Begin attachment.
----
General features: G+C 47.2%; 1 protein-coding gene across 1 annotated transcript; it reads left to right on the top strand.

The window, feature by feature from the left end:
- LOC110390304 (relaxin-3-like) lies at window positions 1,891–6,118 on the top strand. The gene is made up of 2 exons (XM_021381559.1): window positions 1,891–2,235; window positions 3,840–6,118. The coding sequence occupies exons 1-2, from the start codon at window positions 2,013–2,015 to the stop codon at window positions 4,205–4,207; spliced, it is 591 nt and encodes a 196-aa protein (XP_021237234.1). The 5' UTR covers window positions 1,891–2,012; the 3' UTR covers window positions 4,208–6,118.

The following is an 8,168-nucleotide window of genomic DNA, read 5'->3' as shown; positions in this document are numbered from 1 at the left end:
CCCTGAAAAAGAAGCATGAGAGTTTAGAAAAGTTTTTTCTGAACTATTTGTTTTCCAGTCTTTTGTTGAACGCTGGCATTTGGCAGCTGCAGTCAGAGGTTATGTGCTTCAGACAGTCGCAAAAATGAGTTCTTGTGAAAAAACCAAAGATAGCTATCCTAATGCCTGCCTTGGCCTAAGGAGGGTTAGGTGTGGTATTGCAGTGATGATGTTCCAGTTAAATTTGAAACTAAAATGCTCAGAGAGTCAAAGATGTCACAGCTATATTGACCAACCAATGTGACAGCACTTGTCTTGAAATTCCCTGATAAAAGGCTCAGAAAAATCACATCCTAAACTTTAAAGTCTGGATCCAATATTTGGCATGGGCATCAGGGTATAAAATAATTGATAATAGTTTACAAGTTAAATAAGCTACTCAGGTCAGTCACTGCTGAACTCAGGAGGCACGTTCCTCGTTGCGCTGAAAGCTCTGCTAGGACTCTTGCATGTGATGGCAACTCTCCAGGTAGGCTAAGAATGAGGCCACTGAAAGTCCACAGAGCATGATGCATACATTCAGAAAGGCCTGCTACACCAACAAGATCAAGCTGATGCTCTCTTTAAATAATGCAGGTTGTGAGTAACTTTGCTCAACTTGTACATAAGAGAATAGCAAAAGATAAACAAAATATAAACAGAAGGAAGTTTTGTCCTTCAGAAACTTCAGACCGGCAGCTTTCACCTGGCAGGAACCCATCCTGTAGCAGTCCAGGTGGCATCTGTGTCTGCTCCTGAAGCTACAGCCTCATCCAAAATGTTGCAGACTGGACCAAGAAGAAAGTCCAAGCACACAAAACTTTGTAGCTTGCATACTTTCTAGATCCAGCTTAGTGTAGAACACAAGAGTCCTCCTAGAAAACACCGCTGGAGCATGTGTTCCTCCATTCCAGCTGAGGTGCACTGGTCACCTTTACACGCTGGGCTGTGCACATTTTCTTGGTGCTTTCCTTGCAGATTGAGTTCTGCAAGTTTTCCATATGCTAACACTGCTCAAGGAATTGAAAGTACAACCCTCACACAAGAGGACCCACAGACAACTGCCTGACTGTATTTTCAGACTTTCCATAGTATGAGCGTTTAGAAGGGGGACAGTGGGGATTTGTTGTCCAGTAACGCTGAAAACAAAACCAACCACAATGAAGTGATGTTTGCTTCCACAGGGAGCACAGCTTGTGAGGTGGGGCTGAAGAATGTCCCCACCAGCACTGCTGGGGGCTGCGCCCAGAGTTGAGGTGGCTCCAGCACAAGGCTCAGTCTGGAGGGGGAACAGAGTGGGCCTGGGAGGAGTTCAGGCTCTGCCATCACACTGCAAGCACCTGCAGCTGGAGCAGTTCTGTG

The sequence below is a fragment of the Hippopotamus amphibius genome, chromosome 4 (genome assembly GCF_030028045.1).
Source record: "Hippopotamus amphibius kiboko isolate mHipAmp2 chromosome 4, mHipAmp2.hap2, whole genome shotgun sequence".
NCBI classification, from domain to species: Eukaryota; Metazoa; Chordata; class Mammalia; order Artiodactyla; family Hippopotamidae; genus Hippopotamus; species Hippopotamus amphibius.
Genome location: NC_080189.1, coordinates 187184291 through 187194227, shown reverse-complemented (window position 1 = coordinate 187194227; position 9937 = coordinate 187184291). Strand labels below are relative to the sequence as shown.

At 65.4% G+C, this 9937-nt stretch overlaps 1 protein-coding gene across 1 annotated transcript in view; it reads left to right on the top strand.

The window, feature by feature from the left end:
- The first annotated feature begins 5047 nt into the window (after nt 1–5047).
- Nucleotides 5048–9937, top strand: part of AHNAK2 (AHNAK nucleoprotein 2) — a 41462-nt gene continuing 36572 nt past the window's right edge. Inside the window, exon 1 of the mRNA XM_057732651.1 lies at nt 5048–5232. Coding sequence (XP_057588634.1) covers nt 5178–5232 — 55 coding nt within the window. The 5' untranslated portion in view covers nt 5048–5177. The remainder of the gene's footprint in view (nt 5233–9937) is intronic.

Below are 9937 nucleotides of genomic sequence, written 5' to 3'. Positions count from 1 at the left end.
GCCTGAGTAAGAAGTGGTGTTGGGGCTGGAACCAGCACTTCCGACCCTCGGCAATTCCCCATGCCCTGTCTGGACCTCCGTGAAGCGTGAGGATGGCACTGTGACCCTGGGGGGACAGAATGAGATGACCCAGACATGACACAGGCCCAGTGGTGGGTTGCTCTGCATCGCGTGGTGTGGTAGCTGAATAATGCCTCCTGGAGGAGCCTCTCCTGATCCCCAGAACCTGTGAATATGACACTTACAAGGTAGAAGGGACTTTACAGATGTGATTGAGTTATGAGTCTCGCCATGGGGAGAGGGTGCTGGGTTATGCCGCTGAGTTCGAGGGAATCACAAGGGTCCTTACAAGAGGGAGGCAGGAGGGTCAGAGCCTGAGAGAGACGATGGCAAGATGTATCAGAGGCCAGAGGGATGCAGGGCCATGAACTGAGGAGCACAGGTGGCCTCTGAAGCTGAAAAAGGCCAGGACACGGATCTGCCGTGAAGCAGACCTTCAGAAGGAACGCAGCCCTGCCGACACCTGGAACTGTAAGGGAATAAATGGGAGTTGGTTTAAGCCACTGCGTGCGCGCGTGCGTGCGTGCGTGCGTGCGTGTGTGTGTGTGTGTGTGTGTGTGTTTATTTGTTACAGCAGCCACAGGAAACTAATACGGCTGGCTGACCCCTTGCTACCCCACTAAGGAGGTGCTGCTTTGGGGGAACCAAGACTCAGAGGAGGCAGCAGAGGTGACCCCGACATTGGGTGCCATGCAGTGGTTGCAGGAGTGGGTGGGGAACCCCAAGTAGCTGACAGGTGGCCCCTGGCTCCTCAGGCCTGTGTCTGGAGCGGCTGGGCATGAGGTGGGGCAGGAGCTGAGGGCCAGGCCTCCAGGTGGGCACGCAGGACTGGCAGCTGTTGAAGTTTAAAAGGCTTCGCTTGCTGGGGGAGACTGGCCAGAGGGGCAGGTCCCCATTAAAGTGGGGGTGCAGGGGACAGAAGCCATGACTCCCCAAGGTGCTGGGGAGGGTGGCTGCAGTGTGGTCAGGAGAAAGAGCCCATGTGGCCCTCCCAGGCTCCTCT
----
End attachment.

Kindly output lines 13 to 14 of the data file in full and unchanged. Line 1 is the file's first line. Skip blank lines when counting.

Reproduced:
- Nucleotides 5048–9937, top strand: part of AHNAK2 (AHNAK nucleoprotein 2) — a 41462-nt gene continuing 36572 nt past the window's right edge. Inside the window, exon 1 of the mRNA XM_057732651.1 lies at nt 5048–5232. Coding sequence (XP_057588634.1) covers nt 5178–5232 — 55 coding nt within the window. The 5' untranslated portion in view covers nt 5048–5177. The remainder of the gene's footprint in view (nt 5233–9937) is intronic.

Below are 9937 nucleotides of genomic sequence, written 5' to 3'. Positions count from 1 at the left end.